Texas judge rules casket of presumed JFK shooter belongs to brother
DALLAS - The decaying pine coffin in which Lee Harvey Oswald was buried 51 years ago rightfully belongs to the brother of President John F. Kennedy's presumed assassin, a Texas judge ruled on Friday.
Oswald's body was exhumed in 1981 and his original casket was discarded when he was reburied. Robert Oswald filed a lawsuit to gain ownership of the casket from a funeral home that tried to auction it off.
"Digging someone up and selling a used coffin is weird at best and disgusting at worst," said Robert Oswald's attorney, Gant Grimes.
State District Judge Don Cosby, who heard two days of testimony during a trial in December in Fort Worth, ruled Robert Oswald, 80, has owned the coffin since purchasing it for $300 for his brother's burial in 1963.
Funeral home owner Allen Baumgardner Sr. claimed that Robert Oswald made a gift of the coffin to the estate of Lee Harvey Oswald and had no legal claim to it.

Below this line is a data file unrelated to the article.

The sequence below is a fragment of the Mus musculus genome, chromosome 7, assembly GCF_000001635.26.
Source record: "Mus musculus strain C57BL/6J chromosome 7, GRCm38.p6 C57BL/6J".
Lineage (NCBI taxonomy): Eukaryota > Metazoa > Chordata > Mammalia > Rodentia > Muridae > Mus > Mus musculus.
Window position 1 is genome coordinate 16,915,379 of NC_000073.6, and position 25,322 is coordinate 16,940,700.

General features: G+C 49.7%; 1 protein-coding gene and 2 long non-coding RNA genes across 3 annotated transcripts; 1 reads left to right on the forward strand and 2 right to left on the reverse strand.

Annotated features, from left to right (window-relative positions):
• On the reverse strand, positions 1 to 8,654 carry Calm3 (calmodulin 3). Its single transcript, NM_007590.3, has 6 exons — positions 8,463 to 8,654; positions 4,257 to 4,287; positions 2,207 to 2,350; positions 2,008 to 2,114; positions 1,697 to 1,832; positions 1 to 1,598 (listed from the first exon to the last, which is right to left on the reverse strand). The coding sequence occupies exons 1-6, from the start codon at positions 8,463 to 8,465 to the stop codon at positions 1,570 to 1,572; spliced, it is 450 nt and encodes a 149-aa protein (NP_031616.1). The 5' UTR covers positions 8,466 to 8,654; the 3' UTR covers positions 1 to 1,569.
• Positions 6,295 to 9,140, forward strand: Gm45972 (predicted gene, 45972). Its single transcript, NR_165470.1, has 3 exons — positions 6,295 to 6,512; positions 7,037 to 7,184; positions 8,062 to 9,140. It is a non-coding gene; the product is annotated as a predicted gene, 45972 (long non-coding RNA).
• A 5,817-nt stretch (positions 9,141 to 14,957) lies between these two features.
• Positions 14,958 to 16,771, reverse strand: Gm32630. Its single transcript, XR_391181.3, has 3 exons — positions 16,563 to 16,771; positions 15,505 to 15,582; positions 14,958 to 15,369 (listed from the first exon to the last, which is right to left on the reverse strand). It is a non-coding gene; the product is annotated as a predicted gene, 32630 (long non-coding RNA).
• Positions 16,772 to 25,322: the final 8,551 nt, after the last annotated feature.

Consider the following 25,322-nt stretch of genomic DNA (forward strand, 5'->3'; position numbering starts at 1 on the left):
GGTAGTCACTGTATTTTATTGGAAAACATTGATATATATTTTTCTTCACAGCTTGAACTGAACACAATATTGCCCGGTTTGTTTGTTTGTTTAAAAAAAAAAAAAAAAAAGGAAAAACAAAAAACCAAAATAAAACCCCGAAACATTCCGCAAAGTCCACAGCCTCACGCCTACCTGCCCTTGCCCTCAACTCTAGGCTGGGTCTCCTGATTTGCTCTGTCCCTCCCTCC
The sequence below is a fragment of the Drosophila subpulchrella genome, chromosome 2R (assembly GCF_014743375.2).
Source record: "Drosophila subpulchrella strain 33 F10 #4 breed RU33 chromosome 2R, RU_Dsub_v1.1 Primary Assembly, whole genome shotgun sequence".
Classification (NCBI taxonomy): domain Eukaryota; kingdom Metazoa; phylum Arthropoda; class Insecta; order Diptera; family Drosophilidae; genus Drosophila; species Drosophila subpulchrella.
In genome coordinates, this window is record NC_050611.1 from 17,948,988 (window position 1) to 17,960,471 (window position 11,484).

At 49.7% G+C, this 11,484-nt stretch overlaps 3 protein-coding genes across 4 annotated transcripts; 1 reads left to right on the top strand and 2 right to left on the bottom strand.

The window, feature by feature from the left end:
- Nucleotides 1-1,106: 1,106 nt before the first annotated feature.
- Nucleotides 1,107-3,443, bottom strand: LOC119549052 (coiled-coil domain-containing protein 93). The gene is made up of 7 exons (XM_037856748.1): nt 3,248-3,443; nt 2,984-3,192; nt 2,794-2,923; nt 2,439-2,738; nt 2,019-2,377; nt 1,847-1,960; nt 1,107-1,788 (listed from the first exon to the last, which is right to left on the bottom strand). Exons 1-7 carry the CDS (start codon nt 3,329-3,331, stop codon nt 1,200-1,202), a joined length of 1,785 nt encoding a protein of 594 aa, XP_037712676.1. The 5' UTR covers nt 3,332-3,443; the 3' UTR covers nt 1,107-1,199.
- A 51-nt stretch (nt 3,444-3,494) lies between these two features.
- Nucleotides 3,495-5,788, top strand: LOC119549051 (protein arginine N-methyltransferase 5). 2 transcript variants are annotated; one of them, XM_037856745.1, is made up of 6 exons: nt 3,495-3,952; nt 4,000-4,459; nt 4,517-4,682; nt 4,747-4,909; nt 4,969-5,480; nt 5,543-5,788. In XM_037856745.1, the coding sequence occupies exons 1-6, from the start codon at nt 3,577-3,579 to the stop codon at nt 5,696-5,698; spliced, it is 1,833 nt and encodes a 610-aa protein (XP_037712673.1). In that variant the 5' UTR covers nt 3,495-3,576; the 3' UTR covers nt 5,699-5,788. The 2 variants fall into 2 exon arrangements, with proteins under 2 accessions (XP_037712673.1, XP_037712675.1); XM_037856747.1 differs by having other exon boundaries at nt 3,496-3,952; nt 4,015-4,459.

But the judge ruled that Robert Oswald retains ownership of the casket.
Grimes said his client wants to destroy the coffin and end this chapter of history.
"Robert Oswald bought this coffin with the intention of never seeing it again," Grimes said.
The judge ordered Baumgardner to pay Oswald damages of $87,468, the amount a buyer had agreed to pay for the decaying coffin at auction in 2010.
Lee Harvey Oswald's funeral and burial were managed by the Miller Funeral Home, where Baumgardner was employed. Baumgardner later purchased the business and changed the name.
Lee Harvey Oswald's body was exhumed more than 30 years ago to determine whether the body in the coffin was Oswald or a Russian impostor. Oswald was reburied in a different coffin because the original coffin was allegedly damaged in the exhumation.
Baumgardner took the coffin and stored it at his funeral home.
"Nobody claimed it, it was abandoned property," said Baumgardner's attorney, Brett Myers.
In his ruling, Judge Cosby said that the actions of Baumgardner and Baumgardner Funeral were wrong and of a wanton and malicious nature that entitled Robert Oswald to damages.
Oswald was shot dead by Dallas nightclub owner Jack Ruby on Nov. 24, 1963, in what was the first murder shown live on a national U.S. television broadcast. The killing took place two days after Kennedy was fatally shot in Dallas.